Immediate Steps After a Sexual Assault
- If you are in immediate danger, call 9-1-1.
- Go to a safe place.
- Call someone you trust for emotional support.
- Contact your nearest rape crisis center to talk to an advocate who can answer questions, provide emotional support, and try to arrange for someone to meet you at the hospital or with law enforcement. Rape crisis centers have free and confidential hotline services 24-hours a day, 7 days a week.
Whether you have been sexually assaulted or raped recently or some time ago, you are not alone. Please do not lose hope. You may have concerns about your safety, pregnancy, sexually transmitted diseases, or telling your partner or family about the assault. You may be having feelings of shock, fear, disbelief, recurring memories, outrage, confusion, sadness, despair, and anger. All of your feelings are valid. You did not deserve this, and the offender is the only person who should be blamed.
Your local rape crisis center can assist you with crisis counseling and provide helpful information on everything from your health and safety to obtaining a restraining order.
Immediate steps you can take to help begin the process toward safety and justice.
Contact a rape crisis center. You will get an immediate response from a trained counselor/advocate who can talk to you about possible next steps, make sure that you’re safe, and support you. They will offer options, help you think more clearly, and provide referrals and resources based on your needs and concerns. Advocates are there to listen, not to judge or make decisions for you.
Consider contacting police. You can file a report and get help with safety and resources. You have a right to make your own decision about calling the police.
Preserve evidence. If you think you might want to report the crime to the police, do not shower or change your clothes. This can help preserve any evidence that might be on your body. If possible, do not urinate or have anything to eat or drink. Go to a hospital or medical center for a forensic exam.
Seek medical attention. We strongly recommend that you seek medical attention after a sexual assault. Even if you know that you don’t want to report the crime, a medical exam can also help you identify and treat any injuries, assess your risk, and provide options for prevention of pregnancy and sexually transmitted infections.
Receive a rape exam. If you are unsure about whether you want to report the crime to police, that’s okay. You can still have any evidence collected through a forensic exam (sometimes called a rape kit) and then decide about reporting at a later date. Collecting the evidence right away may provide you with more options in the future.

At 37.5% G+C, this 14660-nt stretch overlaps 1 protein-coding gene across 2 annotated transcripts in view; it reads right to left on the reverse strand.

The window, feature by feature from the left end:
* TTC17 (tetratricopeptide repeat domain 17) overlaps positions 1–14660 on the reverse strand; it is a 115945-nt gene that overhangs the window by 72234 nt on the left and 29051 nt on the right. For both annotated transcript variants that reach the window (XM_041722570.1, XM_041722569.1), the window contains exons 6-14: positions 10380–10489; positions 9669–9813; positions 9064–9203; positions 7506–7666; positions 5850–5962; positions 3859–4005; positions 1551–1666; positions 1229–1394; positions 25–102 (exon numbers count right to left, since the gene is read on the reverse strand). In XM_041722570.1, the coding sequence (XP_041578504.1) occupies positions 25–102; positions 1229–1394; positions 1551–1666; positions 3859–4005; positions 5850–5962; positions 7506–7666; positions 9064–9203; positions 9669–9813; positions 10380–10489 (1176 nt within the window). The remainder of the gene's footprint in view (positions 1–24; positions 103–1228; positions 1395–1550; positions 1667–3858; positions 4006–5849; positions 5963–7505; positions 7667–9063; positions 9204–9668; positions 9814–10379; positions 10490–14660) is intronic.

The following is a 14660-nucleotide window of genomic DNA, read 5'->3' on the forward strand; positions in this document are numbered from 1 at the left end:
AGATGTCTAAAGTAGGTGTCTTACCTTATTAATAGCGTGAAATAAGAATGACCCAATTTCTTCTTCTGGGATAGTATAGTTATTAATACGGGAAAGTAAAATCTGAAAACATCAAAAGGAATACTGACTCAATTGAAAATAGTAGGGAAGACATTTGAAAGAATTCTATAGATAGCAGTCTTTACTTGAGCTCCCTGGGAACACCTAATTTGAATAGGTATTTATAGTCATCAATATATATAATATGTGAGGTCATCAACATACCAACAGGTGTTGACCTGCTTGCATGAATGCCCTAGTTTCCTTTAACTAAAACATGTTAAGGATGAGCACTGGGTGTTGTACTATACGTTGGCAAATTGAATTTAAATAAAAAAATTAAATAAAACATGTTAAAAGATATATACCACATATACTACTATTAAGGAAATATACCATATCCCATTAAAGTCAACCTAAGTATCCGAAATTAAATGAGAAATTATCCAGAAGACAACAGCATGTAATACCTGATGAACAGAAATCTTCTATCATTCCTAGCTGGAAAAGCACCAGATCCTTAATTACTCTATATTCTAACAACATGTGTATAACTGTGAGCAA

- Evidence collected is kept and stored for 6 months, because it is common for victims to decide about reporting later. You have the right to accept or refuse any portion of the exam if you choose.
- In Massachusetts, many of the hospitals (although not every hospital) participates in the Sexual Assault Nurse Examiner Program (SANE). The SANE Response Team consists of SANEs delivering the medical/forensic component with the Rape Crisis Centers providing community-based support and advocacy. For more information about SANE and for a list of participating SANE hospitals, visit the SANE website.
Get toxicology testing. If there are indications that you might have been drugged, the hospital can offer you a toxicology test. Some indicators include loss of memory, waking up in a strange location or with your clothing off or changed, feeling of intoxication that exceeds the amount of alcohol or other drugs that you voluntarily consumed.
Control your reproductive choices. A hospital can provide you with options for pregnancy prevention. You can also seek a dose of emergency contraception from a pharmacist. This is most commonly known as Plan B.
Find more information
If you have been sexually assaulted, you are not alone. There are places and organizations there to help provide you with information, support, and options. You may be able to find answers to your questions on these two sites, as well as links to resources.
surviverape.org – This website provides detailed information about forensics including the purpose and steps of a sexual assault exam, issues related to toxicology, pregnancy prevention, evidence collection, DNA matching systems, and crime labs procedures.
Sexual Assault Nurse Examiner Program – This program is part of the Massachusetts Office for Victim Assistance and coordinates all aspects of the SANE program including hospital certification, training of SANE nurses, and the Adult and Pediatric SANE Program. The website includes a list of SANE sites across Massachusetts and information about your health and safety in the aftermath of sexual violence.